Joyka: I had decided on Sir Adrian as the killer but no explanation is given as to his tracing Campbell to his lair, killing him with a chunk of concrete Sir Adrian brought from home, and then hauling his body back to the river cottage of Miss Higgs to nail under the boat. That he meant to implicate Francis is the reason given but it seems an overly ambitious plan for Sir A. Sir Adrian is certainly painted as a twisted old man and no loss to society.
Chris: [Also] implausible is the story eventually revealed of the murder weapon employed to kill Campbell. We are supposed to believe that the murderer has transported this object two hundred miles across England (along with a few spares for an equally sinister purpose), even though similar such weapons could readily be found at Wetwode. If the point of this is to plant a clue that indicates the guilt of another character, then it presupposes the arrival of a sleuth so ingenious and lucky that she will be able to find the weapon and then reconstruct its exact history.
José: At the last chapter, before the denouement, Mrs Bradley sums up what it is known so far. To begin with, there are two twins and two murders, each murder being connected, as far as locality is concerned, with one or the other of the twins. The murders have two points of resemblance, but other factors are all different. The murders were each committed in the same way. However, the weapons used were not the same. Both the murdered men were blackmailers. In addition to this, it turns out that at one time they were acquainted with one another. Therefore, there is reason to see a connection between the murders.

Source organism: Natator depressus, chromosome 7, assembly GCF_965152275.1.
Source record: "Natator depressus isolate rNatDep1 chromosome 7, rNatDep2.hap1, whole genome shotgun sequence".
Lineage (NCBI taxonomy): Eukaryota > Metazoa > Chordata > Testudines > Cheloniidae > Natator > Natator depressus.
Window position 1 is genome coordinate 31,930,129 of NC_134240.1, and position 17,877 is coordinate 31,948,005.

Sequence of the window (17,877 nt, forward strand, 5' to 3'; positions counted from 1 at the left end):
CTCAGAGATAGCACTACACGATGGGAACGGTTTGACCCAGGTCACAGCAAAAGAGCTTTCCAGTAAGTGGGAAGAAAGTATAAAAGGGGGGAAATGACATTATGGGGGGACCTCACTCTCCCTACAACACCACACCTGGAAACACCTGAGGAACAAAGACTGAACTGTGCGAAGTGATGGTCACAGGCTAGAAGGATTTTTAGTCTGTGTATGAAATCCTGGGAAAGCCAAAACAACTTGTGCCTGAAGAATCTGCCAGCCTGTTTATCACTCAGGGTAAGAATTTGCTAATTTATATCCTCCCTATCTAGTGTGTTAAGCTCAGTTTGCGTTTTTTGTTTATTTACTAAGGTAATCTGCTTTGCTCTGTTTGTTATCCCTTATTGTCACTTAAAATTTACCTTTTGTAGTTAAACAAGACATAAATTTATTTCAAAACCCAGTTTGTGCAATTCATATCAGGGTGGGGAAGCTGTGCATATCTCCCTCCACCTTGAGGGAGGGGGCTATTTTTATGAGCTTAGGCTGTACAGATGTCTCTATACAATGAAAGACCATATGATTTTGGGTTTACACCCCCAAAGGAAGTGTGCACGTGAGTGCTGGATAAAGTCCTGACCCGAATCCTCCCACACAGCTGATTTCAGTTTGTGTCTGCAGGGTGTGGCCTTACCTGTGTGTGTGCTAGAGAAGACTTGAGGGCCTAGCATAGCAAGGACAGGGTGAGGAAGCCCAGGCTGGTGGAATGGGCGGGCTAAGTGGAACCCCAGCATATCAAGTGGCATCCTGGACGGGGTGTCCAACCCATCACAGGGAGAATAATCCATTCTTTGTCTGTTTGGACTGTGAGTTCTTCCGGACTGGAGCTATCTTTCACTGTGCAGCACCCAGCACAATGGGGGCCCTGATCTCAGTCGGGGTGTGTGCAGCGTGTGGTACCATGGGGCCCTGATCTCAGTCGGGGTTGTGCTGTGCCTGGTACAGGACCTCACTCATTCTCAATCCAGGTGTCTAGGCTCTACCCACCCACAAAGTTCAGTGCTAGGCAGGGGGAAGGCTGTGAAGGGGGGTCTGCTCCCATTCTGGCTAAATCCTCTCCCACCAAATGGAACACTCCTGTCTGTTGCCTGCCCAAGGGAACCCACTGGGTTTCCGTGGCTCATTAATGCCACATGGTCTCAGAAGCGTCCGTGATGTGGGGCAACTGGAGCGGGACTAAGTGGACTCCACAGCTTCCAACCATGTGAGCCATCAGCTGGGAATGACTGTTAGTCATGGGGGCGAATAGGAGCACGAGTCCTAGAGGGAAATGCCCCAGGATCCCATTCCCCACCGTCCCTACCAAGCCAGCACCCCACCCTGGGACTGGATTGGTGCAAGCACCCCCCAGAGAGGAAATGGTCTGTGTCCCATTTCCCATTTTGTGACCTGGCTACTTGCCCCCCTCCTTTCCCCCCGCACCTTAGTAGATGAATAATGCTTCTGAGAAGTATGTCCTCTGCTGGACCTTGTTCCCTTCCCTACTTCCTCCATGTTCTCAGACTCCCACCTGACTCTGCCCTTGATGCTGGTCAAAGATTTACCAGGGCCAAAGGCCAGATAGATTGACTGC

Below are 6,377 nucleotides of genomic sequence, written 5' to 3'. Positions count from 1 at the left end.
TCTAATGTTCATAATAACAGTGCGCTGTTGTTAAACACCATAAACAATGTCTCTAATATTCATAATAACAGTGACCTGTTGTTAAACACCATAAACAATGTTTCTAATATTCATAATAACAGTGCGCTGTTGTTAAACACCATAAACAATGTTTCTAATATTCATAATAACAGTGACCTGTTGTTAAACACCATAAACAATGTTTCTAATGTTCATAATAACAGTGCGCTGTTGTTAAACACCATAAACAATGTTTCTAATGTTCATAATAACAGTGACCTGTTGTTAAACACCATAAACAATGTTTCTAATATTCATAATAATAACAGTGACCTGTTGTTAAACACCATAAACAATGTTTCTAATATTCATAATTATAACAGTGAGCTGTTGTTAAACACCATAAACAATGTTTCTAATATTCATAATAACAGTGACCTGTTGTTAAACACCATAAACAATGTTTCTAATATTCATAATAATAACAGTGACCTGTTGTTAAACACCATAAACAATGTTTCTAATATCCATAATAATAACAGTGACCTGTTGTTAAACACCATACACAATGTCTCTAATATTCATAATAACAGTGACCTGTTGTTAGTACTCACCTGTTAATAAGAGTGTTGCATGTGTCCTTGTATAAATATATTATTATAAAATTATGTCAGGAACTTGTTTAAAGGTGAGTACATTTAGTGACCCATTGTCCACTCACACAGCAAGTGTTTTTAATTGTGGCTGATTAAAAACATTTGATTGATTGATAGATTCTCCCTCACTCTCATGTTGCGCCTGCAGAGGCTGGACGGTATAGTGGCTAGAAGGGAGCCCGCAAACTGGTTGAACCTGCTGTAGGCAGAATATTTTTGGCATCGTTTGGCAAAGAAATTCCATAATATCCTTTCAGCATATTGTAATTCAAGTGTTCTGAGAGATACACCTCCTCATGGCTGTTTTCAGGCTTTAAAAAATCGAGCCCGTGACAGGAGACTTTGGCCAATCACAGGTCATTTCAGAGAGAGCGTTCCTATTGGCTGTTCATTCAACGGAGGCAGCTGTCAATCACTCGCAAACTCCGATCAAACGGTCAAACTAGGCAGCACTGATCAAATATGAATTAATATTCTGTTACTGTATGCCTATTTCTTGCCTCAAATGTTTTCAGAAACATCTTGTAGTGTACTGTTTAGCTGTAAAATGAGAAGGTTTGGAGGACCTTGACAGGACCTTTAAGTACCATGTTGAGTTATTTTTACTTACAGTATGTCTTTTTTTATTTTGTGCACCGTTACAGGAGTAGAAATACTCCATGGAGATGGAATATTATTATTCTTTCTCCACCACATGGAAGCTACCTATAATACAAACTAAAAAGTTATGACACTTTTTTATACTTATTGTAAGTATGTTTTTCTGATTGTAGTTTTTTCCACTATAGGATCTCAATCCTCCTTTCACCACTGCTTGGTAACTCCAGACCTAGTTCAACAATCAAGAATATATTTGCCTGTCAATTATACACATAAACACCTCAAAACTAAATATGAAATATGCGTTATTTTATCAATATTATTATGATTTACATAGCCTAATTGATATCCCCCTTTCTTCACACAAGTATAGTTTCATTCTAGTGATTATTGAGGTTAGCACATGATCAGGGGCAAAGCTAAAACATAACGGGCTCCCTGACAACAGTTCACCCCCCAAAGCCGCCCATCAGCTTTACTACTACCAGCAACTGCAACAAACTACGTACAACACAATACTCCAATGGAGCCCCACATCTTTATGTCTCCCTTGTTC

Elle: Why would Derek faint when he first encounters Francis with everyone around??
Chris: The climactic event unveiled on the final page is an echo of George Eliot’s classic novel The Mill on the Floss, in which a pair of estranged siblings – although not twins – is reunited in an especially watery finale.
Joyka: I read this book many years ago but all I could really remember was the death of the twins. Two beautiful boys, flawed from the beginning or created by a twisted old man? And there is Miss Higgs, content to live out her life in a cottage where so much hate festered.
FINISHING THE GAME
Elle: The ending: how neatly tied up, with three suicides.